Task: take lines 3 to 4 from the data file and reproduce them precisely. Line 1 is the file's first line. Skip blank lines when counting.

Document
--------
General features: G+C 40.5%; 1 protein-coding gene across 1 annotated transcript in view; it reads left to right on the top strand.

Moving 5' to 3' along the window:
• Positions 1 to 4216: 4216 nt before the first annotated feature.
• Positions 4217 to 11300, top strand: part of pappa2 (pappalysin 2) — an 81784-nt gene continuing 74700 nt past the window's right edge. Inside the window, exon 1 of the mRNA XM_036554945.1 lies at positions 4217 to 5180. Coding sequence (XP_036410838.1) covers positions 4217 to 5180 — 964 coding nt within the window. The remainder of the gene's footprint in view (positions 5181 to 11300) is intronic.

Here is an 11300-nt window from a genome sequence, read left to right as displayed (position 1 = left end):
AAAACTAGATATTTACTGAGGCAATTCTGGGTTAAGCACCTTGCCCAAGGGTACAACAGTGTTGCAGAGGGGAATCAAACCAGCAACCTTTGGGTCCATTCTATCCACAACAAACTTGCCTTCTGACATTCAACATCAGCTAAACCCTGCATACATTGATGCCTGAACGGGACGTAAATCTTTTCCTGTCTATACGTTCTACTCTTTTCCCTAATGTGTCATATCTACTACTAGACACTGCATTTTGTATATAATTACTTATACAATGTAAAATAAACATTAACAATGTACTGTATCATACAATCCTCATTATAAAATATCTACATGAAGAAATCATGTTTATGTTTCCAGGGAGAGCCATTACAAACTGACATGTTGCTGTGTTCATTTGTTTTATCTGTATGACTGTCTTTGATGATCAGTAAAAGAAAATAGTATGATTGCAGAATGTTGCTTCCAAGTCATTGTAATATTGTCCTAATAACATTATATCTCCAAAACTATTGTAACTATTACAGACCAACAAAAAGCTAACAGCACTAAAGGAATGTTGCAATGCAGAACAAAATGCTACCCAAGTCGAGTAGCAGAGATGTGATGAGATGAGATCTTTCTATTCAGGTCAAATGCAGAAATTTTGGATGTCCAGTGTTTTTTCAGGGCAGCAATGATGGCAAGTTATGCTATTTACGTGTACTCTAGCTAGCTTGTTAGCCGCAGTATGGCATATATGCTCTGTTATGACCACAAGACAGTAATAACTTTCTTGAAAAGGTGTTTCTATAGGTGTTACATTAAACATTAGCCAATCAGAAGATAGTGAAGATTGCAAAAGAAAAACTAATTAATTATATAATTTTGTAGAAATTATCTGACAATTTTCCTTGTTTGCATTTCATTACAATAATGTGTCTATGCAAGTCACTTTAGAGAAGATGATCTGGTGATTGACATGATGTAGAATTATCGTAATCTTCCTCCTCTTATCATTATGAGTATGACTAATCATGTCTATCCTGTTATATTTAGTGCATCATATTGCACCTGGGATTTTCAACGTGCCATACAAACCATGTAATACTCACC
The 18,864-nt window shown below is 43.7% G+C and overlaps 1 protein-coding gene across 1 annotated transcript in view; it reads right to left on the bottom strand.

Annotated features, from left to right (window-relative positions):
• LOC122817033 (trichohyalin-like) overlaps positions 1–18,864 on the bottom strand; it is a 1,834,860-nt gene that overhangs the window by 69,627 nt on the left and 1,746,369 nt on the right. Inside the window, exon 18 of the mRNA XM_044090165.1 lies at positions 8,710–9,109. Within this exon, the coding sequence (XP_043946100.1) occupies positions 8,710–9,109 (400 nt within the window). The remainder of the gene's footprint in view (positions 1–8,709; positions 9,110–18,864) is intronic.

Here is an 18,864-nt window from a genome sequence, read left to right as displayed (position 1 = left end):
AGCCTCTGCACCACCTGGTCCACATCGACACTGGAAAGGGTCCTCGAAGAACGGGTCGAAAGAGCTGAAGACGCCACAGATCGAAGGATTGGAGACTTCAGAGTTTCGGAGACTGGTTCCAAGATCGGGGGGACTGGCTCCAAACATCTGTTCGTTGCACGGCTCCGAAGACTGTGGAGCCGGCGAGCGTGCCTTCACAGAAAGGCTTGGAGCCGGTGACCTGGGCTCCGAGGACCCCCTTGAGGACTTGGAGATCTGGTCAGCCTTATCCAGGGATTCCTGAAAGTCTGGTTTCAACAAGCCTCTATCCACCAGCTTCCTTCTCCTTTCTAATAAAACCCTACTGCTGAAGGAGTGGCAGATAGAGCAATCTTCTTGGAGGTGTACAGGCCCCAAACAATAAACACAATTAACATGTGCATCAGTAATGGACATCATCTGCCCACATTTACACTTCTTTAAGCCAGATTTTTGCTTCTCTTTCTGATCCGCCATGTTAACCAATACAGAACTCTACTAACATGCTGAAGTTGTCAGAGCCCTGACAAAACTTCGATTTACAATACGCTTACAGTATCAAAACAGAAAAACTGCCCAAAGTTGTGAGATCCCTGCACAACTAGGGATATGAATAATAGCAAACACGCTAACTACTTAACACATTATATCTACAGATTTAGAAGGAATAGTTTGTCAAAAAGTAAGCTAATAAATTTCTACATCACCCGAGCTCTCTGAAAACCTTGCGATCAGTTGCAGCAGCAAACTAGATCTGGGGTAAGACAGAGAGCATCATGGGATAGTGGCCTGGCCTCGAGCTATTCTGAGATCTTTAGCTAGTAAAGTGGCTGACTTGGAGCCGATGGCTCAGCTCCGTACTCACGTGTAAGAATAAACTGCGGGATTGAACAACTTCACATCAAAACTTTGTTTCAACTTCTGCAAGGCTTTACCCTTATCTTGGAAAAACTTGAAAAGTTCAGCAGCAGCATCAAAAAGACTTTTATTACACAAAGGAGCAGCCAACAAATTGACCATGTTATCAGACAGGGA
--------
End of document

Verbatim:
• Positions 1 to 4216: 4216 nt before the first annotated feature.
• Positions 4217 to 11300, top strand: part of pappa2 (pappalysin 2) — an 81784-nt gene continuing 74700 nt past the window's right edge. Inside the window, exon 1 of the mRNA XM_036554945.1 lies at positions 4217 to 5180. Coding sequence (XP_036410838.1) covers positions 4217 to 5180 — 964 coding nt within the window. The remainder of the gene's footprint in view (positions 5181 to 11300) is intronic.